Working from Home

For the past three weeks, I have been working from home. We are faced with a global pandemic that, as on today, has affected more than 5,00,000 people all across the globe and more than 800 people in India. My work place allowed us to work from home during the period. The period of work from home was extended after the Prime Minister of India announced a 21-day national lock down.

Photo by bongkarn thanyakij on

Before I got to work from home, schools and colleges shut down. Then IT companies in Pune asked its employees to work from home. Our fiber optic cable based internet provider faced issues for a few days but seems to have stabilized two days into the 21 day lock down. Over the last few days, there have been power outages where I had to switch to my Jio hotspot to access the Internet to continue to work.

My nearly 3 year old daughter does not understand why things are shut down. The concept of a lock down is alien to her. Her explanation for why the school is shut is that her teacher is asleep. At the rate at which the lock down is getting extended, I think her class teacher will soon compete with Kumbhakarna.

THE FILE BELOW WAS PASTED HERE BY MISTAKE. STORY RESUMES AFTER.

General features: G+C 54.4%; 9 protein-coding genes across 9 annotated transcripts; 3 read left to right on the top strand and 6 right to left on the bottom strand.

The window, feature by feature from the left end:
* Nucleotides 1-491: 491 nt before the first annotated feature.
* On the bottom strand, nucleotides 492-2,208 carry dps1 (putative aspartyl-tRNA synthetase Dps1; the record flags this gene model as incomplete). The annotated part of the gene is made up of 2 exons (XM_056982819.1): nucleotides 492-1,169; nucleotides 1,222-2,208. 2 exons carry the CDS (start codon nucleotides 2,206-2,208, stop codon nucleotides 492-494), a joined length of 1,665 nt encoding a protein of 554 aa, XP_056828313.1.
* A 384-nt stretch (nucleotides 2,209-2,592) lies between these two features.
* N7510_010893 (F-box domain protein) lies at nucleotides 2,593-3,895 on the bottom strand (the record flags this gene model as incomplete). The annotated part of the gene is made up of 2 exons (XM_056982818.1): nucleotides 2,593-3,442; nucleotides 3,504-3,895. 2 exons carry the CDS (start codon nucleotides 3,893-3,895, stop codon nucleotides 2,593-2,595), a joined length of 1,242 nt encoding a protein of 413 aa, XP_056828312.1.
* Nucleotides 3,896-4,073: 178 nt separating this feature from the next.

Despite having heard podcasts about working from home and having read various articles and online websites about working from home, I did not find myself prepared for this transition. Since we live in a 2 bedroom apartment, I was able to assign one bedroom for me. However, it has been getting more and more difficult to demarcate work time and home time. They have been fluid so far.

Internet speed and power outages have affected my productivity besides the usual transition time to getting used to a new setting. Focusing on work when you can hear your family members next door is difficult. I have been getting better at tuning out the noise as time passes.

A few months back, I had started listening to the Distributed podcast started by Matt Mullenweg (co-founder of WordPress, that powers this blog) that spoke of how to re-imagine the work place of the future when everyone was at home. His company, Automattic is totally distributed.

Om Malik, founder of GigaOm, wrote a piece a few days back about working from home. The article links to further resources that might help in your quest to work from home. He had started a website called WebWorkerDaily way back in 2006 to think about the distributed future of our work place.


The Rudest Book Ever (2020) – Shwetabh Gangwar

I heard of Shwetabh Gangwar on the day my credit got added to my Audible account as a suggested book for me. Reading about him, found out that he was a professional problem solver on Instagram using the handle @mensutra. He also has his own YouTube channel where he has been more active lately.